Blogging

A Long-Term Blog Building Strategy

After recently passing the official two year mark of blogging full-time, I realized that I had too many blogs and sold some off, thanks to my friend Ryan Caldwell. But the bug bit me again, and I found myself immediately launching new blogs, only to find once again that I simply didn’t have the time to maintain them all, nor the capital to hire bloggers for all the sites. So I pulled out my clipboard and started sketching out some ideas for blog building based on the recent advice of Ahmed, Ryan, Brett and others, particularly about working smarter, conquering a niche, tips on link building, consolidatng blogging efforts, and more.

What I came up with is a bit of a roadmap for myself. No longer will I blindly rush into a new blog, with the exception of maybe two blogs that I’m prepping behind the scenes as future blogger resources. (They’ll be announced here once they’ve accumulated some content and free tools, but I will be posting plugins, theme hacks, and techniques here in the meantime.) Back to the roadmap idea…

For me, I don’t consider a site of mine successful until it reaches at least PR5, though that’s simply one measure in a suite of metrics that I apply. That’s true for sites that I’m monetizing via ads, but in an of itself, PR means different things to different people. Still, it’s a measure I use, and it’s probably one of the more visible metrics, because of browser toolbars, etc. As a result, I believe it has invisible positive synergetic effects. It generally means your site is less invisible than it was at PR4. However, there are many PR4 sites with far more traffic than PR5.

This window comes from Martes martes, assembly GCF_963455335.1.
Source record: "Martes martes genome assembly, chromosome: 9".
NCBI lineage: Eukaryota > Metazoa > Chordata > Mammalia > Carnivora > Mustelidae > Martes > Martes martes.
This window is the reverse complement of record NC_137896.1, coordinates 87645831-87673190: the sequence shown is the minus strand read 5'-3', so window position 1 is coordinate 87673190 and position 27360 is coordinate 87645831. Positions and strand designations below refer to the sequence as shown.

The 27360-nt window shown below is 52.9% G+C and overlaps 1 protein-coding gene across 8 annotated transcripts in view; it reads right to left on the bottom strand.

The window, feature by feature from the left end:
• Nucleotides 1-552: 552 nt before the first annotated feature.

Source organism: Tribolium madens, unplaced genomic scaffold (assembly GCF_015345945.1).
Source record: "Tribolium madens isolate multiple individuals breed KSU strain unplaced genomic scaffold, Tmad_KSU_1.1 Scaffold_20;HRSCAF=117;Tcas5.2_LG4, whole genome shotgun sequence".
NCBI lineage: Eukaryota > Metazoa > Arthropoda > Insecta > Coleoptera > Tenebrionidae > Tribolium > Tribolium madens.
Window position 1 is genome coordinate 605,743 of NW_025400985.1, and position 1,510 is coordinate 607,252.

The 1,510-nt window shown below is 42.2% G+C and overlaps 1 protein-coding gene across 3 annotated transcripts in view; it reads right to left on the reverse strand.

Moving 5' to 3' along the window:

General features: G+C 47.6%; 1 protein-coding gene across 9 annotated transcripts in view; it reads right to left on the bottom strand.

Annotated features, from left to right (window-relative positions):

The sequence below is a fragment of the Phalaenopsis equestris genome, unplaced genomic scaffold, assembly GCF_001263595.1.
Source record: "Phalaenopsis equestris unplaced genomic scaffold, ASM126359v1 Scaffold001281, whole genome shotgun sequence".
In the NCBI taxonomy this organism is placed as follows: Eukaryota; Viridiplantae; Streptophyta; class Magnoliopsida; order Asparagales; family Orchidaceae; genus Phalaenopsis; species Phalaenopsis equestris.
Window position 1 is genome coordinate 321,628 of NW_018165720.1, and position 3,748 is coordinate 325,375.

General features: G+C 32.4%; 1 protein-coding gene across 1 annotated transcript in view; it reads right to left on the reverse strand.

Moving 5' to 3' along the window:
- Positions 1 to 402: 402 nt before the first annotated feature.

So, given my chosen metric for defining partial success, my plan for building future sites came out as follows, tailored for my own preferences. Now, if PR means nothing to you, then the following list isn’t going to mean much either, though you should still create your own roadmap, even if you’re just going to build a single blog.

  1. Create fewer blogs.
    Too many blogs take up a lot of time to maintain, and drain you.
  2. Mini-sites.
    Create more mini-sites and concept sites that are self-sustaining. (Less work means I can join Brett blogging by the lake, if only in essence in Toronto rather than in Virginia, where I believe he is now.)
  3. Get more into rich media.
    While I love writing, I love producing streaming media more. I plan to slowly shift into mostly media production, which fits into my very long-term goal of being a film maker – decided upon probably over 20 yrs ago, but encouraged by the brother of a famous filmmaker I once met.
  4. Create more resource/ how-to sites.
    This is ideal for me, from a background of being a university teaching assistant, a corporate trainer and a technical writer. And since my subject background is computer programming, math/ stats/ analysis, I plan to focus on building analysis tools that’ll be useful to other bloggers and hopefully even SEOs. For lack of a better term, I’m referring to these tools collectively as a blogmaster’s toolbox, but they’ll go beyond bloggers.
  5. Stay focused.